Call Us Message Us

Therapeutic Yoga

What Is Yoga?

Yoga is an ancient practice rooted in Indian philosophy at least 3,000 years old. From the root word “yuj” in Sanskrit, Yoga means unity or “to unite.” Ancient Hindu texts mention yoga as a practice to control the body and, thereby, the mind, and this is part of the union which is being referred to. The unity between mind and body and man’s harmony with his fellows, nature, and all of creation. For our purposes, yoga is a handy tool for healing.

The benefits of yoga have been thoroughly researched and well documented. As an evidence-based therapeutic activity, it is part of The Sylvia Brafman Mental Health Center’s wellness-centered curriculum. At its core, yoga consists of exercises and positions for stretching and strengthening the body, improving circulation and muscle tone, and even stimulating the production of hormones and endorphins. There is much more to yoga than simply the exercises, but we will focus on the physical aspects of our program.

>What Is Yoga?

Therapeutic Yoga Is an Evidence-Based Practice

Yoga has long been recognized as beneficial to physical health, but it has also been shown to improve mental health and contribute to a sense of balance and well-being. It delivers a combination of benefits that perhaps no other single exercise can. It fits wonderfully into a mental health treatment environment because it provides gentle but effective exercise accessible to almost anyone of any age or level of physical ability. More than that, it is calming and centering, which is especially helpful to people receiving treatment for mental health or substance use disorders.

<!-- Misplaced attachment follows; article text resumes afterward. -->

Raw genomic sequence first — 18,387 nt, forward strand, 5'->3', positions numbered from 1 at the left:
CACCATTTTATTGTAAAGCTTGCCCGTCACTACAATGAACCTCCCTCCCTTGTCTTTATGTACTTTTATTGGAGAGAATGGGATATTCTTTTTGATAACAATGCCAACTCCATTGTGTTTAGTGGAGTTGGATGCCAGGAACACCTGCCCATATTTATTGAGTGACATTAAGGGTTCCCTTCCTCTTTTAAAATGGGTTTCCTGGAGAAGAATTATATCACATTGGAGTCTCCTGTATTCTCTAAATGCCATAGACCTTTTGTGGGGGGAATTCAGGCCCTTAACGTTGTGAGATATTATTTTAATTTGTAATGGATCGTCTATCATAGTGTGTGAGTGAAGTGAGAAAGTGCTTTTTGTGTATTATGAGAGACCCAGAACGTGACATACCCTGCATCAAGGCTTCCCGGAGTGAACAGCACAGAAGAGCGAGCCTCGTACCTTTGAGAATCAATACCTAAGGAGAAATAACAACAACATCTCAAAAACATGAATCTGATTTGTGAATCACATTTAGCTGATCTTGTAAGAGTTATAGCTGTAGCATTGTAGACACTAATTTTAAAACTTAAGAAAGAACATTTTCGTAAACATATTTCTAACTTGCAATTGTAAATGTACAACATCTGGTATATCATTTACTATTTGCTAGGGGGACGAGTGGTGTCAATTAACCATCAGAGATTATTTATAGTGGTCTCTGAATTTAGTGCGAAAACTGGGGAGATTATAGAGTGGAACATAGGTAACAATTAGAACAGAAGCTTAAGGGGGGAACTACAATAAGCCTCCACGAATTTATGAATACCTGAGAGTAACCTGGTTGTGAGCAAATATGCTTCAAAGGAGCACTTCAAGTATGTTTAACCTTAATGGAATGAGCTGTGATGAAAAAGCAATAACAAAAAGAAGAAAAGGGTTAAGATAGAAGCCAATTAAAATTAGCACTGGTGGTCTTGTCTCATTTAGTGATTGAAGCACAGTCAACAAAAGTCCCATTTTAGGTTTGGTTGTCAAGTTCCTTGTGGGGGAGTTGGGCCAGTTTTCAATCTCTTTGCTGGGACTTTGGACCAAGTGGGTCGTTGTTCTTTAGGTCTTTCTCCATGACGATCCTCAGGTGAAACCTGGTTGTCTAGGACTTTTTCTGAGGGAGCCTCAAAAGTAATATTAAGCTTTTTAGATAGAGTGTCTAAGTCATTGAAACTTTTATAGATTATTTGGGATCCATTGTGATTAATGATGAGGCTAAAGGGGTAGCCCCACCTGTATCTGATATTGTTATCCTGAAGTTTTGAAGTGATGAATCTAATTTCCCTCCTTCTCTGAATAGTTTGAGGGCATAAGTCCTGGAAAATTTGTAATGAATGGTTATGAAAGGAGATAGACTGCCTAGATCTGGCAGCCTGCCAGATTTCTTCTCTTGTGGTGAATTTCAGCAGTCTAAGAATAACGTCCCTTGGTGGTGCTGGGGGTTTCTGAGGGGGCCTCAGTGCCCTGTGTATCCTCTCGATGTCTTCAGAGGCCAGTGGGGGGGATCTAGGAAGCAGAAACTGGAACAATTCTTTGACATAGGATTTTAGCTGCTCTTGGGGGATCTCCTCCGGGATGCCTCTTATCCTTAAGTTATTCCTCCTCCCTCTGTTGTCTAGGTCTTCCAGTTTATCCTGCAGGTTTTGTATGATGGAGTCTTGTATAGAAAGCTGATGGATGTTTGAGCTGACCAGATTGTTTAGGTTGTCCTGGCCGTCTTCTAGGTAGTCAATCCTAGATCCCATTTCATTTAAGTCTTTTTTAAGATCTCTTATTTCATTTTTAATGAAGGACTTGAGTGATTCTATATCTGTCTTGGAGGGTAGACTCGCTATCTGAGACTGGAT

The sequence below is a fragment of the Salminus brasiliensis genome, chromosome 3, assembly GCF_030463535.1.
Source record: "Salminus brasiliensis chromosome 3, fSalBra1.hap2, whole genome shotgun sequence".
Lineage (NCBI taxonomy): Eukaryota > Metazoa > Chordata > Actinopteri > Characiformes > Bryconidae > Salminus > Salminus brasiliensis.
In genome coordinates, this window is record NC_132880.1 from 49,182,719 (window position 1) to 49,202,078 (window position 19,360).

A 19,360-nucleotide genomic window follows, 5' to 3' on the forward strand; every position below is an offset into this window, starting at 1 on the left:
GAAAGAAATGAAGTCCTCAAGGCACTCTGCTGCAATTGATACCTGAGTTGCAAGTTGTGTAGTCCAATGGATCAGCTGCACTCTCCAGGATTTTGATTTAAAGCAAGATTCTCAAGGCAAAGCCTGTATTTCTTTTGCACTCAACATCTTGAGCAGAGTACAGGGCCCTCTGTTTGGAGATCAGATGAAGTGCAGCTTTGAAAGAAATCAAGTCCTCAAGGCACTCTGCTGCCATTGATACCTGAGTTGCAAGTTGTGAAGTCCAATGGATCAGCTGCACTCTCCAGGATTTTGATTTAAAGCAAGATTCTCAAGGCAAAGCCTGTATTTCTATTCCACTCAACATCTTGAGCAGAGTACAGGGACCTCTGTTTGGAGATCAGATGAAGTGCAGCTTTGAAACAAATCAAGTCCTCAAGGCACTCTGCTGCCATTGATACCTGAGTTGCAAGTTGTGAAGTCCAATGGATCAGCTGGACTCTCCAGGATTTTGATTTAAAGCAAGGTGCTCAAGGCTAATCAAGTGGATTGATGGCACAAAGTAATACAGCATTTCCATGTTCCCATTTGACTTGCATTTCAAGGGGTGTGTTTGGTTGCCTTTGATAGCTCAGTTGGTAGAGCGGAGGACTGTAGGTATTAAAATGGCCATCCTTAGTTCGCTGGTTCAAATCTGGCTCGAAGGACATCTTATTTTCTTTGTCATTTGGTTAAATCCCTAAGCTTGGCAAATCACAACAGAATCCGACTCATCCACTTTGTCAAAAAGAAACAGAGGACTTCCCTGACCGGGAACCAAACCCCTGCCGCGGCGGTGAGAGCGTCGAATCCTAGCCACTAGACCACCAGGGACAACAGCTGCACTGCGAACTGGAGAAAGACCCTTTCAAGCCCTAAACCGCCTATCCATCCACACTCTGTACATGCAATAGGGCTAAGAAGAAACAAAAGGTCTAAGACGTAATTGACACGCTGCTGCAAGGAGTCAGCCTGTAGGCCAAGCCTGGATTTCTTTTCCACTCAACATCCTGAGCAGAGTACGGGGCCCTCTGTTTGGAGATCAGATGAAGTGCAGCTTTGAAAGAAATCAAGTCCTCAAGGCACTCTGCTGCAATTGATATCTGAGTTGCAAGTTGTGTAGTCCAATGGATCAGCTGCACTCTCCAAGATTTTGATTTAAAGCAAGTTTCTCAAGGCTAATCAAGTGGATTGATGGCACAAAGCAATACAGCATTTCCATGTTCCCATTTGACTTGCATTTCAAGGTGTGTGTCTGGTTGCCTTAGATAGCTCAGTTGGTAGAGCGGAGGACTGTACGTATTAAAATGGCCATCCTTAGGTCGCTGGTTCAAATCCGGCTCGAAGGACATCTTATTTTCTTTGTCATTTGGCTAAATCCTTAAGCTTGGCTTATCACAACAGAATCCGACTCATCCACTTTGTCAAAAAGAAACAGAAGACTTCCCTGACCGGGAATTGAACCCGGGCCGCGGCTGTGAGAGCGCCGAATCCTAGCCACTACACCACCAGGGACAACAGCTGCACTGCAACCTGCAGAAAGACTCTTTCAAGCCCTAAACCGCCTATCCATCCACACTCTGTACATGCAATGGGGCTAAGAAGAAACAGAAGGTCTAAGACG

Therapeutic yoga has been shown to reduce anxiety, one of the most common symptoms faced by people with either mental health or substance use disorders. The breathing exercises in therapeutic yoga, such as pranayama, have clear benefits for relaxation. Yoga philosophy teaches that the body’s physical age is tied to the spine’s flexibility, and scientific evidence supports this notion. Yoga is as safe and low-impact as it gets, but it can also be strenuous enough to be all the exercise a person needs. A look at the physique of any serious, long-time yoga practitioner will tell you that before you even have had a chance to review the stacks of empirical data on the subject.


Specific Benefits of Yoga

Yoga has been shown to lower blood pressure and stress hormones like cortisol and even increase GABA levels naturally, contributing to calm and well-being. The American Psychological Association has recognized it as a sound, evidence-based practice. Practicing yoga outside of a treatment setting is often a communal classroom activity that offers opportunities to meet other wellness-minded individuals to help build a healthy social circle. As a hobby or devotion, yoga seems uniquely suited to people focused on healing the body or the mind (or both). There’s no wonder why it is so heartily recommended by doctors and therapists across the country and around the world.

Yoga improves physical health by:

  • Lowering blood pressure
  • Reducing stress-related muscle tension
  • Improving digestion and elimination
  • Relieving chronic pain
  • Improving sleep

Yoga improves mental health by:

  • Producing GABA, which enhances calm and relaxation
  • Improving the mind-body connection
  • Raising awareness of body position and posture
  • Improving focus and consciousness
  • Improving sleep health
  • Reducing anxiety
>Specific Benefits of Yoga

Chronic Pain Is Helped By Therapeutic Yoga

Another benefit of therapeutic yoga is that it is helpful in pain management. A 2020 report from the Agency for Healthcare Research and Quality evaluated ten studies of therapeutic yoga for back pain (involving 1,520 total participants) and found that yoga reduced pain and function in both the short-term (1 to 6 months) and intermediate-term (6 to 12 months).

The effects of therapeutic yoga were similar to those of exercise. Therapeutic yoga has also reduced chronic or episodic headaches, neck pain, and even osteoarthritis. Not only do the health benefits help reduce inflammation and chronic pain, but reducing chronic pain provides obvious benefits to mental health.


Mental Health

Get Help Today

Substance Abuse

Get Help Today

Recent Posts

Mental Health Getting Infusion of State Funds

Read More

How To Tell Your Employer You Need Time Off For Detox Treatment

Read More

Election Time Disorder – What Campaigns Can Do for, and To, You

Read More

Monitoring Candidates on Mental Health Access is Taking a Bit of Juggling

Read More